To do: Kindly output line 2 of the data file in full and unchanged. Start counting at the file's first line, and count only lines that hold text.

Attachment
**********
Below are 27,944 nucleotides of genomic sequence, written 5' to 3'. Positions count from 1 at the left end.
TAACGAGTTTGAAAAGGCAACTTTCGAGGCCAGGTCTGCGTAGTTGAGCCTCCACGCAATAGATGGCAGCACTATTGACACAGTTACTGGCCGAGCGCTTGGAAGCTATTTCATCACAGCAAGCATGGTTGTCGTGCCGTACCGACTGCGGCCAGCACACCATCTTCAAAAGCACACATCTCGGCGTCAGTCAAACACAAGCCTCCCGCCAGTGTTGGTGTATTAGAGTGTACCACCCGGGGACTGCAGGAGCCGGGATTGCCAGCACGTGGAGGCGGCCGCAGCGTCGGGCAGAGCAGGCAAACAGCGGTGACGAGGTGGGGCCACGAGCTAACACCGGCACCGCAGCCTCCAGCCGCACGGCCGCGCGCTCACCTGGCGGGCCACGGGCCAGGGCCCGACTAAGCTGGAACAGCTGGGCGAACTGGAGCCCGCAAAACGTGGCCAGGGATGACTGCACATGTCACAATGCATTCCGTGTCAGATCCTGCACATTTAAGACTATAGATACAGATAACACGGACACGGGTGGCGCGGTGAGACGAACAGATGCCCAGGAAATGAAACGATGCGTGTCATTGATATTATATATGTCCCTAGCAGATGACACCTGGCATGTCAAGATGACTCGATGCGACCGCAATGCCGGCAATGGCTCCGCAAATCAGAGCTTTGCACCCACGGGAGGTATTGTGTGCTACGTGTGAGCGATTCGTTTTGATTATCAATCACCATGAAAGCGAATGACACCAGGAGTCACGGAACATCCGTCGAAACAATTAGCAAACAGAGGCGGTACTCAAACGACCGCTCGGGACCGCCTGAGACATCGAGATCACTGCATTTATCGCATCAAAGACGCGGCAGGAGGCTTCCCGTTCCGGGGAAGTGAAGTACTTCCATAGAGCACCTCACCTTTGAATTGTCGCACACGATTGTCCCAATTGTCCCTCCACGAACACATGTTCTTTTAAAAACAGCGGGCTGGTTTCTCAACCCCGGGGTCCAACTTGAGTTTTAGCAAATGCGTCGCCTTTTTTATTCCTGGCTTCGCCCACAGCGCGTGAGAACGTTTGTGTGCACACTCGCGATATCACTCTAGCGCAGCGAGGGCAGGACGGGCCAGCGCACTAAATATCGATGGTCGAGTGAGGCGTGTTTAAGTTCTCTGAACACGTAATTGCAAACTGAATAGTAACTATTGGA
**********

TAACGAGTTTGAAAAGGCAACTTTCGAGGCCAGGTCTGCGTAGTTGAGCCTCCACGCAATAGATGGCAGCACTATTGACACAGTTACTGGCCGAGCGCTTGGAAGCTATTTCATCACAGCAAGCATGGTTGTCGTGCCGTACCGACTGCGGCCAGCACACCATCTTCAAAAGCACACATCTCGGCGTCAGTCAAACACAAGCCTCCCGCCAGTGTTGGTGTATTAGAGTGTACCACCCGGGGACTGCAGGAGCCGGGATTGCCAGCACGTGGAGGCGGCCGCAGCGTCGGGCAGAGCAGGCAAACAGCGGTGACGAGGTGGGGCCACGAGCTAACACCGGCACCGCAGCCTCCAGCCGCACGGCCGCGCGCTCACCTGGCGGGCCACGGGCCAGGGCCCGACTAAGCTGGAACAGCTGGGCGAACTGGAGCCCGCAAAACGTGGCCAGGGATGACTGCACATGTCACAATGCATTCCGTGTCAGATCCTGCACATTTAAGACTATAGATACAGATAACACGGACACGGGTGGCGCGGTGAGACGAACAGATGCCCAGGAAATGAAACGATGCGTGTCATTGATATTATATATGTCCCTAGCAGATGACACCTGGCATGTCAAGATGACTCGATGCGACCGCAATGCCGGCAATGGCTCCGCAAATCAGAGCTTTGCACCCACGGGAGGTATTGTGTGCTACGTGTGAGCGATTCGTTTTGATTATCAATCACCATGAAAGCGAATGACACCAGGAGTCACGGAACATCCGTCGAAACAATTAGCAAACAGAGGCGGTACTCAAACGACCGCTCGGGACCGCCTGAGACATCGAGATCACTGCATTTATCGCATCAAAGACGCGGCAGGAGGCTTCCCGTTCCGGGGAAGTGAAGTACTTCCATAGAGCACCTCACCTTTGAATTGTCGCACACGATTGTCCCAATTGTCCCTCCACGAACACATGTTCTTTTAAAAACAGCGGGCTGGTTTCTCAACCCCGGGGTCCAACTTGAGTTTTAGCAAATGCGTCGCCTTTTTTATTCCTGGCTTCGCCCACAGCGCGTGAGAACGTTTGTGTGCACACTCGCGATATCACTCTAGCGCAGCGAGGGCAGGACGGGCCAGCGCACTAAATATCGATGGTCGAGTGAGGCGTGTTTAAGTTCTCTGAACACGTAATTGCAAACTGAATAGTAACTATTGGA